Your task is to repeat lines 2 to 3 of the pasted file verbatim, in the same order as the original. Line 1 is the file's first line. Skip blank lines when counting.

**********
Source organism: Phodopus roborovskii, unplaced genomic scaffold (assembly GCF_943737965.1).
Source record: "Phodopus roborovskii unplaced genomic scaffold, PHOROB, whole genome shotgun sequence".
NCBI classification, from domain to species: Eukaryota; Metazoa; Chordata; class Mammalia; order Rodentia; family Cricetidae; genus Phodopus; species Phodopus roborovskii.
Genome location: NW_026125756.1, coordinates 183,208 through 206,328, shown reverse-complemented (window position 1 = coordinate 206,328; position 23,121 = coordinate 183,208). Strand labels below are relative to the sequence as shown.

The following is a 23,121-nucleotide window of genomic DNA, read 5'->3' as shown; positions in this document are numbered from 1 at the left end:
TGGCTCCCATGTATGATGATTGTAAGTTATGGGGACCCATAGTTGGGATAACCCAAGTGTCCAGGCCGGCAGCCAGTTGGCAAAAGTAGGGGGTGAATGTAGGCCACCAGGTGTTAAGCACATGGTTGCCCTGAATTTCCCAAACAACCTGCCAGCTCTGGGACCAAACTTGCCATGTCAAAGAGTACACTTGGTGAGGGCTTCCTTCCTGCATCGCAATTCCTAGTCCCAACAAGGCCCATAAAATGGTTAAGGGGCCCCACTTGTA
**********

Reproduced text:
Source record: "Phodopus roborovskii unplaced genomic scaffold, PHOROB, whole genome shotgun sequence".
NCBI classification, from domain to species: Eukaryota; Metazoa; Chordata; class Mammalia; order Rodentia; family Cricetidae; genus Phodopus; species Phodopus roborovskii.